As Americans become overwhelmed with the number of spam calls they get, anti-robocall applications are more popular than ever. These apps automatically block and label incoming calls that pass through the carrier’s protections but look suspicious to the application’s algorithms.
Every anti-robocall app works differently. They incorporate different technologies to consider different call data and weigh each factor differently. However, user feedback, basic call data, and even call recordings can all be important factors in how anti-robocall apps determine which calls to flag and block.
Because these applications are more popular than ever before, it’s important to understand not only how they work but also how to avoid being blocked by them. While the most important piece is to not engage in illegal or unethical calling, there is also legitimate activity that can still get you flagged as a spammer.
What Are Anti-Robocall Applications?
Anti-robocall applications are smartphone apps that label and block suspicious calls coming into users’ phones. They use a combination of call data and user feedback to identify which calls come from suspicious sources. Some applications offer additional services as well, such as call transcription.
Some anti-robocall applications are offered by phone carriers. For example, AT&T’s Call Protect application puts a “V” next to verified phone numbers and gives users the option to block suspicious phone numbers or send them directly to voicemail.
However, third-party applications are also popular with many users. These applications usually go the extra mile to prove their worth to users beyond the options carriers already offer. That means that they may collect additional data or use the same data more aggressively in order to show that they are stopping more calls than other applications.
Third-party applications can also offer additional services. Some transcribe calls for users, while others offer text blocking or more customizability. Some apps also keep users updated about current scams and provide other education and services to help people avoid being scammed by malicious callers.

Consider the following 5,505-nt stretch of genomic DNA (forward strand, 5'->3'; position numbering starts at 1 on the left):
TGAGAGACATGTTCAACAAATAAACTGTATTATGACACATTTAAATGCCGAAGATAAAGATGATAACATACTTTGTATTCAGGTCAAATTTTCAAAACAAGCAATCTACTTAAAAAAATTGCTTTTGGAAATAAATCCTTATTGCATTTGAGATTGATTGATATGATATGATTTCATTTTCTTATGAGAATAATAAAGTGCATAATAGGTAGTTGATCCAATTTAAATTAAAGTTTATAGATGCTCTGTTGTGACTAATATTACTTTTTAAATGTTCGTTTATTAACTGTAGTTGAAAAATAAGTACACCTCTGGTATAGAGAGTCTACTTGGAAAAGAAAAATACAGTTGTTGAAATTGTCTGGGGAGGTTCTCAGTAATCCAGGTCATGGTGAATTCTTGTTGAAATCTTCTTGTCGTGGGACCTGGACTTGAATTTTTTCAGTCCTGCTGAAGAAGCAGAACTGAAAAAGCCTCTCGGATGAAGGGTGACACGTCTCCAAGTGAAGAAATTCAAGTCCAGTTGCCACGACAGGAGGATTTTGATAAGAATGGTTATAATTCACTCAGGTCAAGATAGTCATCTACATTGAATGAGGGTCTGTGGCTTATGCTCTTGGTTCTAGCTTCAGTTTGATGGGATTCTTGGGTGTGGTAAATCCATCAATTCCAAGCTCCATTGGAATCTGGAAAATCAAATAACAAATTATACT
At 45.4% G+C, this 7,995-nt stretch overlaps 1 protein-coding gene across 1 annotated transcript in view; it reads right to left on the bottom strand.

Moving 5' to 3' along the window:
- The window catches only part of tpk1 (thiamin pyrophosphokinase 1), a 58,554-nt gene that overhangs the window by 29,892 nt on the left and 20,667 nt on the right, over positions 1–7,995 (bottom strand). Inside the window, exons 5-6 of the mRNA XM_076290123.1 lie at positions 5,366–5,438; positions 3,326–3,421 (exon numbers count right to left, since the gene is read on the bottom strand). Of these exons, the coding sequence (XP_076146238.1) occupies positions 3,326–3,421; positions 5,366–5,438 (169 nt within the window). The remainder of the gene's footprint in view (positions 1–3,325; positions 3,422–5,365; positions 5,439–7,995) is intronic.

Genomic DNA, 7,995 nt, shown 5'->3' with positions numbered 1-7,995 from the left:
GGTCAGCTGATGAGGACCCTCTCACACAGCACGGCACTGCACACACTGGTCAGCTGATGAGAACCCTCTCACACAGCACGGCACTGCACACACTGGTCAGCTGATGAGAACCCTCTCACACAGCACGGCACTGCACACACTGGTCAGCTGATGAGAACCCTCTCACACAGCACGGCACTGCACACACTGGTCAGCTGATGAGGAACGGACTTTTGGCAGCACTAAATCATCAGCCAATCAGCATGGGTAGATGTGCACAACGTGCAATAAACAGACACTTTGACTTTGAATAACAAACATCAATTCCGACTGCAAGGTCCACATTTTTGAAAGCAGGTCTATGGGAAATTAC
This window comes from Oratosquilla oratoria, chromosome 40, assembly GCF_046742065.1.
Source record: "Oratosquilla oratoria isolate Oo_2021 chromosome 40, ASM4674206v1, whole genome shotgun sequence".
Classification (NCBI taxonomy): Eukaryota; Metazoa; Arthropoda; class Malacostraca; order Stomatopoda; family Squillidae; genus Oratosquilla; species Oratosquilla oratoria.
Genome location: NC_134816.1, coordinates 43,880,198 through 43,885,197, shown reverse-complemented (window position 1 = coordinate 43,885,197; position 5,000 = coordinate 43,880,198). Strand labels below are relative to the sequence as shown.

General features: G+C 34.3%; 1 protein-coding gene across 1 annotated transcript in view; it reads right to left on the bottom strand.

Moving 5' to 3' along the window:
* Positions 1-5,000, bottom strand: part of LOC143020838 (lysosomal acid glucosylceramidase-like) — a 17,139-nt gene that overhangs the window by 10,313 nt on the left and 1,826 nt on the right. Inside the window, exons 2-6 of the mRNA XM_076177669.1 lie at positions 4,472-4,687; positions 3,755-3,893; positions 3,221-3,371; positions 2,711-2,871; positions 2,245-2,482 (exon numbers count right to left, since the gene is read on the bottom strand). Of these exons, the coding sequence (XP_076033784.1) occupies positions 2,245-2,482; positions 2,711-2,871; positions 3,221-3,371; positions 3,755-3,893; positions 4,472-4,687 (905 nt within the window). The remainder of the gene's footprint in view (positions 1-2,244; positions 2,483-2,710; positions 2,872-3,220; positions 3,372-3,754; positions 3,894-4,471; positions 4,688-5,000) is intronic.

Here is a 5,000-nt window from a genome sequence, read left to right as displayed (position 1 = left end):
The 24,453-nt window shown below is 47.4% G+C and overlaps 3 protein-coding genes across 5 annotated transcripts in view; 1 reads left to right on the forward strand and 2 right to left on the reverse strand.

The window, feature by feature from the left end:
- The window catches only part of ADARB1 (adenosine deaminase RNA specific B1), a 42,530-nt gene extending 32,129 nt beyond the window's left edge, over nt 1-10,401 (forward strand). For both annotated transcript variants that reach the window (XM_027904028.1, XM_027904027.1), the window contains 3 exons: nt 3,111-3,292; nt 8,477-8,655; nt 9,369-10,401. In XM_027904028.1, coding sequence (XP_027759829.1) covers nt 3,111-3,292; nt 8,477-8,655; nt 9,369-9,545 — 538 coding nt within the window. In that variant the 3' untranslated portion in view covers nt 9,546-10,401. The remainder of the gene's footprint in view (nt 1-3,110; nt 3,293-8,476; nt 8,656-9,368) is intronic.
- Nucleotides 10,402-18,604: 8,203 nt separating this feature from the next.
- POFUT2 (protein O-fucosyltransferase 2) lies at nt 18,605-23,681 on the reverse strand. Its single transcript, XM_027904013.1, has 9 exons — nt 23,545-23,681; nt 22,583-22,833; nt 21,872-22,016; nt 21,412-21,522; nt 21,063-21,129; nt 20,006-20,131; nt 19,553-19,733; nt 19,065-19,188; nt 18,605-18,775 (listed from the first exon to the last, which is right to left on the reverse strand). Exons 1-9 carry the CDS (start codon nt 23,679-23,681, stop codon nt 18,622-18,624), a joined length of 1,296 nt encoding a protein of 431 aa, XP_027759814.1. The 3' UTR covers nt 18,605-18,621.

How Anti-Robocall Apps Work
All anti-robocall applications collect some call data in order to decide which calls to block, but the exact calculations they make are proprietary. Typically, the most important consideration is user feedback–after a call, users have the option to submit a report on whether they felt the call was spam.
Apps will aggregate this user feedback into their databases in order to determine what phone numbers see enough suspicious activity to block or label as spam. The exact threshold for labeling and blocking can vary from application to application, but it’s important to know that there is no standard for evidence other than the user’s word, so false reports are taken just as seriously as true ones.
Some applications also collect data from call recordings. These might advertise that they take a “voiceprint” that will recognize scammers individually, even if they are using different phone numbers. These applications keep details about this technology secret, so it’s unclear exactly how they previously identify an individual as a scammer, and if there are ways to appeal that label.
Others use call recordings for human reviews of suspected scam calls. Live reviews are the highest-quality way of ensuring that only true scammers are labeled and blocked as such. This is probably the most resource-intensive and therefore least common way of identifying scam calls.